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My so-called Shelter-in-Place life


Gus is afraid of Zoom.

It’s surprising, because no other sounds bother my chill dog in the least. In the ten years we’ve been together, fireworks, garbage trucks, backup beepers, other dogs barking and howling—he sleeps through it all. He might glance at me if there’s some particularly loud and concussive noise, but it’s only to see how I’m reacting. When I tell him there’s nothing to worry about, he contentedly drops his head back on his paws, and pretty soon he’s snoring.

But Zoom! My improv troupe has been on it since March, for both regular classes and Friday night performances. Gus doesn’t like it. I’ll be at my desk, in front of the computer, sitting in my swivel chair, and as soon as we start Zooming Gus is on the floor, wedging his head in between my legs, the signal of his distress. I scoop him up—he only weighs 13 pounds—and place him on my lap, the place he’s comfortable and secure. I don’t know what it is about Zoom that disturbs him. Technology, I suppose, is as disruptive to our animal friends as it is to us members of the human tribe. The surprise is that, in four months, he hasn’t grown used to it.

But in those same months, my shelter-in-place life has achieved a certain regularity. With the gym closed, I need some way to burn calories and stretch my muscles, so I take a long walk every day—well, almost every day; it’s important to rest the body too. I live in the center of Oakland, and there being four directions to strike out in, I’ve explored most of them, out to about 3 miles (making for a nice 6-mile round trip). I walked once to the West, towards the Bay. Surprisingly, in my 33 years here, I’d never been out that way, along West Grand Avenue. I wasn’t missing much: block after block of now-emptied industrial buildings, until you finally reach the Freeway, beyond which is the old Army Base and San Francisco Bay. There, along the Frontage Road, for miles is nothing but a vast, ugly tent compound. The streets are heaped with garbage piled two feet high. It’s dreadful that Oakland has let things get that bad. I won’t walk west again.

Southbound my walk takes me through downtown Oakland—now largely plywooded up from the riots—thence to Chinatown and, ultimately, Jack London Square. This is a good, long walk. The days are warm now, but the Square, on the estuary, is reliably cooled with breezes, and I like to stop by my new favorite dumpling shop in Chinatown, Ming. Their chiu chan (pork and shrimp with peanuts), or the pork and shrimp dumplings (larger, doughier) and Shanghai dumplings are irresistable. These days, everything is “to go,” so I carry my little bag to Jack London Square, where, in the restaurant district (Bel Campo and Farmhouse are the best), they have outdoor tables that are pretty much unused these days. I’ll find one in the shade (if it’s hot) or in the sun (if it’s cool), unpack my dumplings, pour a little soy sauce on them, and chopstick through, enjoying being near the water (always refreshing to me) and glad for the (relative) quietness.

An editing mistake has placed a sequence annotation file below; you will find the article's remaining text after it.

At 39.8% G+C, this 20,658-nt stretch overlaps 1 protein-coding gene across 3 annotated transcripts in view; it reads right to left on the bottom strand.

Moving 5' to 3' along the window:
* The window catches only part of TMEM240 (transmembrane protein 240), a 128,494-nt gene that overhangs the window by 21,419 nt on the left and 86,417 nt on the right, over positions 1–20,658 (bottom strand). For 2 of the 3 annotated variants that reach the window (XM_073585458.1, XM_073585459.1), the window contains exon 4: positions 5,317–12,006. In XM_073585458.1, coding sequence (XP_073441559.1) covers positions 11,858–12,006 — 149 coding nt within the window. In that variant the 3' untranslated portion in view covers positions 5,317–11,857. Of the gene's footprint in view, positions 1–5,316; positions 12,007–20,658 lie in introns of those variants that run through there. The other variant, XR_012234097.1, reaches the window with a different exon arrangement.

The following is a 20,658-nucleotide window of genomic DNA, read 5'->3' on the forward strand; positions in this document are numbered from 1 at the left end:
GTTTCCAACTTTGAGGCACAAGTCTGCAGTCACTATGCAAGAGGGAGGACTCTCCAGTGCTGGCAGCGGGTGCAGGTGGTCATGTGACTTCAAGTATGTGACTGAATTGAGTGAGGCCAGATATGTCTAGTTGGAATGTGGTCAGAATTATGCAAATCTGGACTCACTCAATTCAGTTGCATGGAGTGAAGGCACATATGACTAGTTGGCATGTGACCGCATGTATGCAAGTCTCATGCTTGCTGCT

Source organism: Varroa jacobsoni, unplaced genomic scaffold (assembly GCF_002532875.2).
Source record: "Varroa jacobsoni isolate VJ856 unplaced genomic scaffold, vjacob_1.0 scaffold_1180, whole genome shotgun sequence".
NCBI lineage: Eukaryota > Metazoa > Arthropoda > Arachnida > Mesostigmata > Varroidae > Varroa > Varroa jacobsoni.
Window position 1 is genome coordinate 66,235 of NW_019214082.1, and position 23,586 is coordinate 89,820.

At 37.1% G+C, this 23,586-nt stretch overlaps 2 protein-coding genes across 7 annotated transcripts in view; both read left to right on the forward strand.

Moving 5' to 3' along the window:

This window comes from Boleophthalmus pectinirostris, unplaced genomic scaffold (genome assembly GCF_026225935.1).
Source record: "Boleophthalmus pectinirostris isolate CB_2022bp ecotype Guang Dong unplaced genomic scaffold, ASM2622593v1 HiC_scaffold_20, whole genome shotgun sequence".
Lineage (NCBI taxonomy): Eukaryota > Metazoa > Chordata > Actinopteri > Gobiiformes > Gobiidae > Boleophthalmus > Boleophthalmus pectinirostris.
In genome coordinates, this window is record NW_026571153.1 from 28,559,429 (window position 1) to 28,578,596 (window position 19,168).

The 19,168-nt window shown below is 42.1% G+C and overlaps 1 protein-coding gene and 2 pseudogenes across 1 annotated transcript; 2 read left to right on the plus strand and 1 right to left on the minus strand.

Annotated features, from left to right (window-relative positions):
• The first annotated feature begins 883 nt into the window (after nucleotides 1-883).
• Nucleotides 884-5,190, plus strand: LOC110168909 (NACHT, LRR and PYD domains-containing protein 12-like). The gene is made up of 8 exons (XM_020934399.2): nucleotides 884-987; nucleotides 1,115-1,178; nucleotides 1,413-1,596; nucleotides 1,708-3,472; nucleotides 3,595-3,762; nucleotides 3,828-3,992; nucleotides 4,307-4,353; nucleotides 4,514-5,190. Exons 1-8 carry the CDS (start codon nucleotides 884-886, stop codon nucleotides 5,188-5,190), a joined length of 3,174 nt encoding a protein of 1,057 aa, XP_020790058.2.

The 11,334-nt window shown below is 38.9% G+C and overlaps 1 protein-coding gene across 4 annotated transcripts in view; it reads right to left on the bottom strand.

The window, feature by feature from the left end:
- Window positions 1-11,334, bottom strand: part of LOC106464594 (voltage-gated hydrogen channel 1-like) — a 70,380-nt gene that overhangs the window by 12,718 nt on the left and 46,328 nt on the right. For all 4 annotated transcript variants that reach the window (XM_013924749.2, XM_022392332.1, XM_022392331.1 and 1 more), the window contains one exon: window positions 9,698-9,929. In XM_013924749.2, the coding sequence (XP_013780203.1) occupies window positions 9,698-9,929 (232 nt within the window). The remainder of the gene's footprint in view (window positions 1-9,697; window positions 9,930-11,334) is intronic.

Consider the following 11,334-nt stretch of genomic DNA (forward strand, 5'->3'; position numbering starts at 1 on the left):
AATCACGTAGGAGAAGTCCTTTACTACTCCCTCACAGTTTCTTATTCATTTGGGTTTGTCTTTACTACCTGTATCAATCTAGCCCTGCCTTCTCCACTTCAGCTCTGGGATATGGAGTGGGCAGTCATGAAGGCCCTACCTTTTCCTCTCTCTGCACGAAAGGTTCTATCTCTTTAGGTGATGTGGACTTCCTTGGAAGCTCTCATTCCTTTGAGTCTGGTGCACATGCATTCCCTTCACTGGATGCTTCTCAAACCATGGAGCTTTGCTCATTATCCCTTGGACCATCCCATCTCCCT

The walk north takes me through Oakland’s up-and-coming Temescal District towards the Berkeley or Emeryville border. I wouldn’t mind living there: an exciting neighborhood of restaurants and cafes, bars, coffee shops and little shops. I might stop at a little Vietnamese place on Telegraph Avenue to get fish cakes to go. Then, I loop over to Broadway for the southbound route, cutting along Piedmont Avenue on my way home. So sad to see all these places shuttered, or just doing curbside activity. I wonder how many of these bookstores, boutiques, bars, cafés and coffee shops will go out of business.

The one direction I haven’t walked so far is to the east, so I might do that today. It’s hilly, and mainly residential: not much to do or see, but then, there are far fewer people around, so the risk of infection is less. My main walk, the one I do most often, is a simple, 3.2-mile loop around Lake Merritt, which is “the crown jewel of Oakland,” a beautiful park with the namesake lake at its heart. But so crowded has the park been the last few months that I find myself having to dodge people who aren’t wearing their masks.

This topic, or controversy, over masks has reached a fever pitch here, and nowhere is it more apparent than on the social media site. Oh, you wouldn’t believe the arguments! People get really upset over everything these days. You could post “Isn’t it a beautiful day today?” and before you know it, there’d be 50 comments, half of them assaulting you, with the commenters feuding with other commenters: more heat than light. It’s dreadful, and is the main reason why I’m avoiding getting into things on nextdoor, Facebook, Twitter.

Happy Fourth of July!

  1. Bob Rossi says:

    “nowhere is it more apparent than on the social media site” That’s amusing, because there was recently an exchange about masks on my local ND site. There were a couple of people who said it was all a hoax. It wasn’t clear if they meant Covid-19 was a hoax, or that requiring mask wearing was a hoax. I asked one person if it was a hoax, who was behind the hoax, and what was their motive. He gave some absurd answers, and I let it drop.

  2. Of course, these people who believe in “hoaxes” lack what we called in grad school “critical thinking skills.” It’s much easier to believe in something you heard Tucker Carlson say on Fox News, than to actually take the time to investigate facts and science. That has become the difference between Republicans and Democrats: superstition vs. rationality.

  3. Bob Rossi says:

    “these people who believe in “hoaxes” lack what we called in grad school “critical thinking skills.”” What’s funny (sad?) is that one those people said that people should exercise “critical thinking” instead of just blindly following orders to wear a mask like sheep.

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